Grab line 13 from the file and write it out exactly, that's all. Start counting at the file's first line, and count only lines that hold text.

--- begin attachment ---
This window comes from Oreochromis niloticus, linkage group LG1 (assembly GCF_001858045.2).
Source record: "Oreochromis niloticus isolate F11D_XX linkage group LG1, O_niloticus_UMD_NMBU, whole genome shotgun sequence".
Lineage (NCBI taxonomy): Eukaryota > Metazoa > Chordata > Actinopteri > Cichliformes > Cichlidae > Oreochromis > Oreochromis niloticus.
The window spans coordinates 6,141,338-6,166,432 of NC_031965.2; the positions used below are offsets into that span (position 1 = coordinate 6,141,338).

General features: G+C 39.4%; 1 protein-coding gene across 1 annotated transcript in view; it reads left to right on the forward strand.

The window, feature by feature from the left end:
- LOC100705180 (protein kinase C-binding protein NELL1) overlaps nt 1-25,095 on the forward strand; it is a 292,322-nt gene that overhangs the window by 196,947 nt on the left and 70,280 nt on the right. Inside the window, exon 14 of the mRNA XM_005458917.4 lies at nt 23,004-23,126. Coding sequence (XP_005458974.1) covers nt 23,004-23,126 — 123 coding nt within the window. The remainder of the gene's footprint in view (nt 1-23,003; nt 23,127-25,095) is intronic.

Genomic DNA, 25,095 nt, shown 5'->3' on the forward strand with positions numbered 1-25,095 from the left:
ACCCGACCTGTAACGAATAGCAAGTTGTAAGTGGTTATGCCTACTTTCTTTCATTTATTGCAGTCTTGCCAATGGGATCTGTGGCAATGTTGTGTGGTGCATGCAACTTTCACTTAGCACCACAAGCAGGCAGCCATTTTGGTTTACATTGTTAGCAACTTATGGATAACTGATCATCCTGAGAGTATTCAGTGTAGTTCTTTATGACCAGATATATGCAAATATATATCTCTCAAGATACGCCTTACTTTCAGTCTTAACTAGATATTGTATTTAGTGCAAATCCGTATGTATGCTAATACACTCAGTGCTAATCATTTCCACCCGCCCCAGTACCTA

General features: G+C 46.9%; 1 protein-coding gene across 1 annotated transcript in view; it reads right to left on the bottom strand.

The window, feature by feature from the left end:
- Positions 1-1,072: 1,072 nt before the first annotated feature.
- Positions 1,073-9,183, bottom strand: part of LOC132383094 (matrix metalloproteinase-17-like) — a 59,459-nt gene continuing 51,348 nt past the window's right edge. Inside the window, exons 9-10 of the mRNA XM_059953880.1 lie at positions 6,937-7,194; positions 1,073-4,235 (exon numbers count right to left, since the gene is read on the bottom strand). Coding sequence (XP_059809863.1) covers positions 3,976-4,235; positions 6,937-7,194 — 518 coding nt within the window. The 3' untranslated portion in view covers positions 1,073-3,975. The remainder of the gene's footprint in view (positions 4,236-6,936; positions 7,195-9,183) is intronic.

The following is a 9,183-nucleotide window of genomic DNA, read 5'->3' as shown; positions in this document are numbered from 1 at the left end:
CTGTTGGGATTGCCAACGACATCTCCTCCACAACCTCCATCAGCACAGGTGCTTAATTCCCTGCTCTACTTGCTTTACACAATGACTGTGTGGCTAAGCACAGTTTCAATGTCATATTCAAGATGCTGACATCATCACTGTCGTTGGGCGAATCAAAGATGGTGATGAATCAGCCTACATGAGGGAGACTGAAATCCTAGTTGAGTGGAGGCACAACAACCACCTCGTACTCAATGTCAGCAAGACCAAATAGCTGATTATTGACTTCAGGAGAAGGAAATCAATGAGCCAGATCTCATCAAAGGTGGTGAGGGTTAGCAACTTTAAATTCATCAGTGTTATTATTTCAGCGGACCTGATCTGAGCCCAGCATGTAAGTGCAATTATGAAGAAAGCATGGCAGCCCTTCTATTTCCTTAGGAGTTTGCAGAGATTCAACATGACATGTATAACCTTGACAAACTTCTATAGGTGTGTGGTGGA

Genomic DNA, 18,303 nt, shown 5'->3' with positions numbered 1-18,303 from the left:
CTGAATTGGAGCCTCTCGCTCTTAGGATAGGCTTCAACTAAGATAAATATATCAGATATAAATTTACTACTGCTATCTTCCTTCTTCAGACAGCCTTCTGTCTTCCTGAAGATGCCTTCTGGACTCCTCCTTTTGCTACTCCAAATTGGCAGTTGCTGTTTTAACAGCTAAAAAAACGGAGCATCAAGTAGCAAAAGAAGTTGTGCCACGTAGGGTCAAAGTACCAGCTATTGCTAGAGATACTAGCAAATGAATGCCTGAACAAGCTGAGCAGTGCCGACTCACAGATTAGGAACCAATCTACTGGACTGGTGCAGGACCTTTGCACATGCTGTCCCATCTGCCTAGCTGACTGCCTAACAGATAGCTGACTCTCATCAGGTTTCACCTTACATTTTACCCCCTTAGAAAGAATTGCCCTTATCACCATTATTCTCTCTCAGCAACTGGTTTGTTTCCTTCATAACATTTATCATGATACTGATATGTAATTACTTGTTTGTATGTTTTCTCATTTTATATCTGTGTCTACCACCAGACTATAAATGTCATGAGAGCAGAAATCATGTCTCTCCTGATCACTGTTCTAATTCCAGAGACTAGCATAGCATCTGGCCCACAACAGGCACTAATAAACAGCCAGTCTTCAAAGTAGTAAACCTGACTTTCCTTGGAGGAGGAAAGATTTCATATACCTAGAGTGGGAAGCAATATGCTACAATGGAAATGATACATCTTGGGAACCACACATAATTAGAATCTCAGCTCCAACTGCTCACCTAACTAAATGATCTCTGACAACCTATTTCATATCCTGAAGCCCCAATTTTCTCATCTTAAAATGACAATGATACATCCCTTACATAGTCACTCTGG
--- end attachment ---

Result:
- Positions 1,073-9,183, bottom strand: part of LOC132383094 (matrix metalloproteinase-17-like) — a 59,459-nt gene continuing 51,348 nt past the window's right edge. Inside the window, exons 9-10 of the mRNA XM_059953880.1 lie at positions 6,937-7,194; positions 1,073-4,235 (exon numbers count right to left, since the gene is read on the bottom strand). Coding sequence (XP_059809863.1) covers positions 3,976-4,235; positions 6,937-7,194 — 518 coding nt within the window. The 3' untranslated portion in view covers positions 1,073-3,975. The remainder of the gene's footprint in view (positions 4,236-6,936; positions 7,195-9,183) is intronic.